• WARD, ROCKY, EARL G. ZIMMERMAN, AND TIM L. KING. 1994. ENVIRONMENTAL CORRELATES TO TERRESTRIAL REPTILIAN DISTRIBUTIONS IN TEXAS. TEXAS J. SCI. 46(1):21-26.

  • WARD, ROCKY, EARL G. ZIMMERMAN, AND TIMOTHY L. KING. 1990. MULTIVARIATE ANALYSES OF TERRESTRIAL REPTILIAN DISTRIBUTION IN TEXAS: AN ALTERNATE VIEW. SOUTHWEST. NAT. 35(4):441-445.

  • Wright, J. W., and L. J. Vitt. 1993. Biology of whiptail lizards (genus Cnemidophorus). Oklahoma Museum of Natural History, Norman, Oklahoma.

Use Guidelines & Citation

Use Guidelines and Citation

The Small Print: Trademark, Copyright, Citation Guidelines, Restrictions on Use, and Information Disclaimer.

Note: All species and ecological community data presented in NatureServe Explorer at http://explorer.natureserve.org were updated to be current with NatureServe's central databases as of March 2018.
Note: This report was printed on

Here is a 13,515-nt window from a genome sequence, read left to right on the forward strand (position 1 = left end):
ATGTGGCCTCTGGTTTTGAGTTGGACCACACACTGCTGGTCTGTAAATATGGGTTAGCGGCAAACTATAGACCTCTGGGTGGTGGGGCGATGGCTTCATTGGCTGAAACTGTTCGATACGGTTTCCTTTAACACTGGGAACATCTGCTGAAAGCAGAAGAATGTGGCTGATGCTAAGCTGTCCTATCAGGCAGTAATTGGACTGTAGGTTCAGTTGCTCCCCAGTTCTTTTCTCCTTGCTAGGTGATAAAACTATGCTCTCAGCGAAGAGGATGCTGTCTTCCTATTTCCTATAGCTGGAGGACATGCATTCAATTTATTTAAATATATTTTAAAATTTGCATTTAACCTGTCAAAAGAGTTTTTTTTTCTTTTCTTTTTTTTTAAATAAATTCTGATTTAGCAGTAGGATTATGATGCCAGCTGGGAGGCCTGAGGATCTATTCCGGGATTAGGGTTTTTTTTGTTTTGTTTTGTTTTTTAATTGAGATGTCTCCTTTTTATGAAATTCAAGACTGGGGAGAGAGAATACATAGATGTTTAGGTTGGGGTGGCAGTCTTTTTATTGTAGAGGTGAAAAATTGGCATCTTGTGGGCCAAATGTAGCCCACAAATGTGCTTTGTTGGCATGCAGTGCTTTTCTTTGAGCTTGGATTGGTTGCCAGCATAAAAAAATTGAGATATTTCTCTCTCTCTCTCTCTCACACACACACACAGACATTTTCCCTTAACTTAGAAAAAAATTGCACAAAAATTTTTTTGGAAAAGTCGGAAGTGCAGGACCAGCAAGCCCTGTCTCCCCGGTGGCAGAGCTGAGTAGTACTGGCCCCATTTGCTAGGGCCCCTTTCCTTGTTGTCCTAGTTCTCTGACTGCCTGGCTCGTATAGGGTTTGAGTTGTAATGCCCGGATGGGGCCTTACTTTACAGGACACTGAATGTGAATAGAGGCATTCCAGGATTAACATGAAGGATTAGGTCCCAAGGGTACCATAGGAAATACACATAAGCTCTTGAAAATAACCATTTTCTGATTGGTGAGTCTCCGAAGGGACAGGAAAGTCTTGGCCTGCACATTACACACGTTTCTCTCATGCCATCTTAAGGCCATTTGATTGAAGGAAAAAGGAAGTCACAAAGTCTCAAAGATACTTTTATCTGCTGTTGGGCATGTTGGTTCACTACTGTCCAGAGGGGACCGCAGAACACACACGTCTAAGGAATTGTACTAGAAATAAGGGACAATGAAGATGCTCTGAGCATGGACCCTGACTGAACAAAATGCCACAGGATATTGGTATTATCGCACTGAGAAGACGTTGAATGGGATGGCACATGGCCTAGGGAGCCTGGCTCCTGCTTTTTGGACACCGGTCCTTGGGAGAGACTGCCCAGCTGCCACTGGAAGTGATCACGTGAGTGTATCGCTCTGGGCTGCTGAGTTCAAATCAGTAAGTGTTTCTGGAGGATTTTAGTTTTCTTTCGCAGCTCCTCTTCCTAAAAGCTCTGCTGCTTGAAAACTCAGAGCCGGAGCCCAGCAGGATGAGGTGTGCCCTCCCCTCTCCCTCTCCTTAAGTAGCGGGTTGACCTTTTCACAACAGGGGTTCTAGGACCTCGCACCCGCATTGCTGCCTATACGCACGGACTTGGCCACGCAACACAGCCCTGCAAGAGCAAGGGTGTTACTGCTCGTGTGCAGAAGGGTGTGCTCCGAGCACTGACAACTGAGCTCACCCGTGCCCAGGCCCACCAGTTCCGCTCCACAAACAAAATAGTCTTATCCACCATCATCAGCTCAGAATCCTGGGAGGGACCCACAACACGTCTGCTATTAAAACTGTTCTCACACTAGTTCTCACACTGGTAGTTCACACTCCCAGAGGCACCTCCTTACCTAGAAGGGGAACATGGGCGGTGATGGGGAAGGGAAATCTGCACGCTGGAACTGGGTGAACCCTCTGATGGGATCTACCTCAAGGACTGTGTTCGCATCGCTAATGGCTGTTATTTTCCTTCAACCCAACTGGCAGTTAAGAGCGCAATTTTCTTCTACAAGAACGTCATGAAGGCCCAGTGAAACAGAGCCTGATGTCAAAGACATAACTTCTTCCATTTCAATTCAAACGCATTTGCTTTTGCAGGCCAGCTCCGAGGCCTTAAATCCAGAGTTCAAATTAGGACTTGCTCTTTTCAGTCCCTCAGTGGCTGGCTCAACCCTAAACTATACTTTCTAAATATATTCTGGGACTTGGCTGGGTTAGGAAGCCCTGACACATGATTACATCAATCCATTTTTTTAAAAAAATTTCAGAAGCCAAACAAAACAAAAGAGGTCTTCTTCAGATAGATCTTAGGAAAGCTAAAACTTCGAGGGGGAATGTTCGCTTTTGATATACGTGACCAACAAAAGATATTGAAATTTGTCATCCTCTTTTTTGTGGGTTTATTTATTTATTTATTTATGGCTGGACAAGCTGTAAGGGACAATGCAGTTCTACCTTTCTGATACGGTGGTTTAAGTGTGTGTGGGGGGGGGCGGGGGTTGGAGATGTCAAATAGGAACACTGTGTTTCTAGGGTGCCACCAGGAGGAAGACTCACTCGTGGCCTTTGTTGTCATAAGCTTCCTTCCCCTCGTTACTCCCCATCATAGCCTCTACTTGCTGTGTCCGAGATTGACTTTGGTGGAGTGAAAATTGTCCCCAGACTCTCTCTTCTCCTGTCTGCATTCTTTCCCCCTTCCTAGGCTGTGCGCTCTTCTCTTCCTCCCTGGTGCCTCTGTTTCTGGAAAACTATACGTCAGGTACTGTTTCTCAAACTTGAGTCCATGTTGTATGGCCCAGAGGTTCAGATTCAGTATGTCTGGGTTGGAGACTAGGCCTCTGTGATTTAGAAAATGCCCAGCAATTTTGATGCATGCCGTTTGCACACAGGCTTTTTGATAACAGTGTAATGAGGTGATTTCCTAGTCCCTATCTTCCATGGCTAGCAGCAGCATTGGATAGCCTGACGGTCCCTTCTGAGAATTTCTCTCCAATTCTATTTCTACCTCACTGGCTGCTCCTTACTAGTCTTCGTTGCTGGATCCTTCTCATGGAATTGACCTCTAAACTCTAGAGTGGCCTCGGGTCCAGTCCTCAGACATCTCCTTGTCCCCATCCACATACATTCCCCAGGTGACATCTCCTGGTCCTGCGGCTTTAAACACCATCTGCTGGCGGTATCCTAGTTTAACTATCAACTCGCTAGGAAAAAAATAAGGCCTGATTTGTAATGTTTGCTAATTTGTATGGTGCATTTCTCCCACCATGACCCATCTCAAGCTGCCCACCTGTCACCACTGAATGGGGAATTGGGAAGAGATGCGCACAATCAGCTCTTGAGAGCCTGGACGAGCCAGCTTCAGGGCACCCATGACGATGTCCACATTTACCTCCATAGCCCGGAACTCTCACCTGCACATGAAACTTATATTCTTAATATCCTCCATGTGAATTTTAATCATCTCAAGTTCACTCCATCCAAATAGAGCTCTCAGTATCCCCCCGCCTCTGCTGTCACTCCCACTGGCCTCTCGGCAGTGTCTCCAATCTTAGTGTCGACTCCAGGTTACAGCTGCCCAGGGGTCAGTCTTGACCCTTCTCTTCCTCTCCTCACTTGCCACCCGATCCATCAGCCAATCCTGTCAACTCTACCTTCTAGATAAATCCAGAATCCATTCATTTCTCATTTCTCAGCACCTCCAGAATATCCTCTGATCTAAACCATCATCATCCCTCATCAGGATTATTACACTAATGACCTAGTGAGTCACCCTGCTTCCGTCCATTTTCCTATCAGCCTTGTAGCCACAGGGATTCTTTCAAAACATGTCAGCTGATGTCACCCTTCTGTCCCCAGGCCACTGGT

Trademark Notice: "NatureServe", NatureServe Explorer, The NatureServe logo, and all other names of NatureServe programs referenced herein are trademarks of NatureServe. Any other product or company names mentioned herein are the trademarks of their respective owners.

Copyright Notice: Copyright © 2018 NatureServe, 4600 N. Fairfax Dr., 7th Floor, Arlington Virginia 22203, U.S.A. All Rights Reserved. Each document delivered from this server or web site may contain other proprietary notices and copyright information relating to that document. The following citation should be used in any published materials which reference the web site.

Citation for data on website including State Distribution, Watershed, and Reptile Range maps:
NatureServe. 2018. NatureServe Explorer: An online encyclopedia of life [web application]. Version 7.1. NatureServe, Arlington, Virginia. Available http://explorer.natureserve.org. (Accessed: